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# Finding the limit $\lim_{x\to 0^+}e^{1/x}\sum_{n=\lfloor 1/x\rfloor}^\infty\frac{x^n}{n}$

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Let $\lfloor x \rfloor$ be the maximum integer $n\le x$. Find the limit $$\lim_{x\to 0^+}e^{1/x}\sum_{n=\lfloor 1/x\rfloor}^\infty\frac{x^n}{n}$$

I do not have an idea how to approach this problem except for a few observations. I don't have much progress from here:

• The limit is of the form $\infty\cdot 0$.
• Integrating the power series for $\frac{1}{1-x}$ term by term, one has $\sum_{n=1}^\infty\frac{x^n}{n} = -\log(1-x)$ for small positive $x$ near $0$.
• The expression can be rewritten as $$\lim_{x\to 0^+}e^{1/x}\left(-\log(1-x)- \sum^{\lfloor 1/x\rfloor}_{n=1}\frac{x^n}{n} \right)$$
• Or as $$\lim_{x\to 0^+}\sum_{n=0}^\infty\frac{1}{n!x^n}\sum_{n=\lfloor 1/x\rfloor}^\infty\frac{x^n}{n}$$
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First, let's make things simpler and do a change of variable, replacing $x$ with $\frac{1}{x}$:

$$\lim_{x\to \infty}e^x\sum_{n=\lfloor x\rfloor}^\infty\frac{1}{nx^n}$$

Massage into an explicit L'Hôpital indeterminate form:

$$\lim_{x\to \infty}\frac{\sum_{n=\lfloor x \rfloor}^\infty\frac{1}{nx^n}}{e^{-x}}$$

Now we have some work to do before we can apply L'Hôpital's rule, as the numerator is not differentiable (it's not even continuous!). The trick here is to get a pair of differentiable functions that bound the numerator and result in the fraction converging to the same value, and use those instead.

This is where I reach into a bag of analysis tricks and pull out the Lerch transcendent $\Phi$.

\begin{align} \Phi\left(\frac{1}{x}, 1, x\right) &= \sum_{n=0}^\infty\frac {1} {x^n(n+x)} \\\\ &=\sum_{n=x}^\infty\frac{1}{nx^{n - x}}\qquad\text{for integer x} \end{align}

This is very close to what we want! We can bound our numerator below with $\frac{1}{x^x}\Phi\left(\frac{1}{x}, 1, x\right)$:

$$\lim_{x\to \infty}\frac{\frac{1}{x^x}\Phi\left(\frac{1}{x}, 1, x\right)}{e^{-x}}$$

And we can bound it above with $\frac{1}{x^x}\Phi\left(\frac{1}{x}, 1, x\right) + \frac{1}{(x - 1)x^{x - 1}}$. In the limit, the second term here isn't going to matter—you can repeat the entire analysis below with this as the numerator and see that both substitutions will converge to the same value. To keep things simple, I'll only do the analysis for the first substitution.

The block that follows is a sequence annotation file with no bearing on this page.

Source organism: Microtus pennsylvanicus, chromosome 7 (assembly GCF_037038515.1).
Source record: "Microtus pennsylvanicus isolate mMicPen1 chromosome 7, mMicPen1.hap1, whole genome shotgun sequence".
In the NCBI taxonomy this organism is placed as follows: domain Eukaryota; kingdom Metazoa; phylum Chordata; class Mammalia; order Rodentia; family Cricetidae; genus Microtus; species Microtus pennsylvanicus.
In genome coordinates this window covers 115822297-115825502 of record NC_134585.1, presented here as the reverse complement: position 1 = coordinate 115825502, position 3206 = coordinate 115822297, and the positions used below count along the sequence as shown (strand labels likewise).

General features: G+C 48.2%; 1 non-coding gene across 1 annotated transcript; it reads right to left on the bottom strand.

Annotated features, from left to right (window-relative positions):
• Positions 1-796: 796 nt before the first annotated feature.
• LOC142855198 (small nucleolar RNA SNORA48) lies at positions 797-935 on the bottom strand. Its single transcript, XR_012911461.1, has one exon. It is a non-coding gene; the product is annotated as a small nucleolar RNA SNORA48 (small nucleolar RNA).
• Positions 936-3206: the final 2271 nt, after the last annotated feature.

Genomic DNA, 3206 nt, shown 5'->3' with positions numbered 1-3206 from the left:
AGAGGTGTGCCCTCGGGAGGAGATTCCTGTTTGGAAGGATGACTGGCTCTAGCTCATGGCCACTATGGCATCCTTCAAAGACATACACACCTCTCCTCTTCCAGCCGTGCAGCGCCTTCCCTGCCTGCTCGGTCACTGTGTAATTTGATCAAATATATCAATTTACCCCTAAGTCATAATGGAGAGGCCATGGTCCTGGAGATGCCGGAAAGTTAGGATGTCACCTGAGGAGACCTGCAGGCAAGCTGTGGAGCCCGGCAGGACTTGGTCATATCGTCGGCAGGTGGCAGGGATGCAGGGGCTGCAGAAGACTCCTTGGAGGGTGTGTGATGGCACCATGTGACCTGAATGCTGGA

Again, we have done this because $\Phi$ is differentiable—as the above Wikipedia page indicates, it has an integral form. We can now check the L'Hôpital rule criteria:

1. Indeterminacy of form: Both numerator and denominator go to 0 in the limit.
2. Differentiability of functions: the derivative of the numerator is (and I confess to using Wolfram Alpha at this point):
$$-x^{-x}\left(\Phi\left(\frac{1}{x}, 2, x\right) + \Phi\left(\frac{1}{x}, 1, x\right) \log(x) + \frac{1}{x - 1}\right)$$

And of course the derivative of the denominator is $-e^{-x}$.

1. Non-zero derivative of denominator: $-e^{-x}$ is never 0.

2. Existence of limit of the quotient of the derivatives: Let's go:

\begin{align} &\lim_{x\to\infty} \frac{-x^{-x}\left(\Phi\left(\frac{1}{x}, 2, x\right) + \Phi\left(\frac{1}{x}, 1, x\right) \log(x) + \frac{1}{x - 1}\right)}{-e^{-x}} \\\\ &\qquad=\lim_{x\to\infty} \left(\frac{e}{x}\right)^x\left(\Phi\left(\frac{1}{x}, 2, x\right) + \Phi\left(\frac{1}{x}, 1, x\right)\log(x) + \frac{1}{x - 1}\right) \\\\ \end{align}

The only part of this that doesn't obviously converge to 0 as $x$ grows is $\Phi\left(\frac{1}{x}, 1, x\right) \log(x)$, which expands out to $$\sum_{n=0}^\infty \frac{\log(x)}{x^n(n + x)}$$ This converges to 0 because $\log(x)$ grows slower than $x^n$ for any positive $n$.

So our substitute function converges to 0, as does the original expression.

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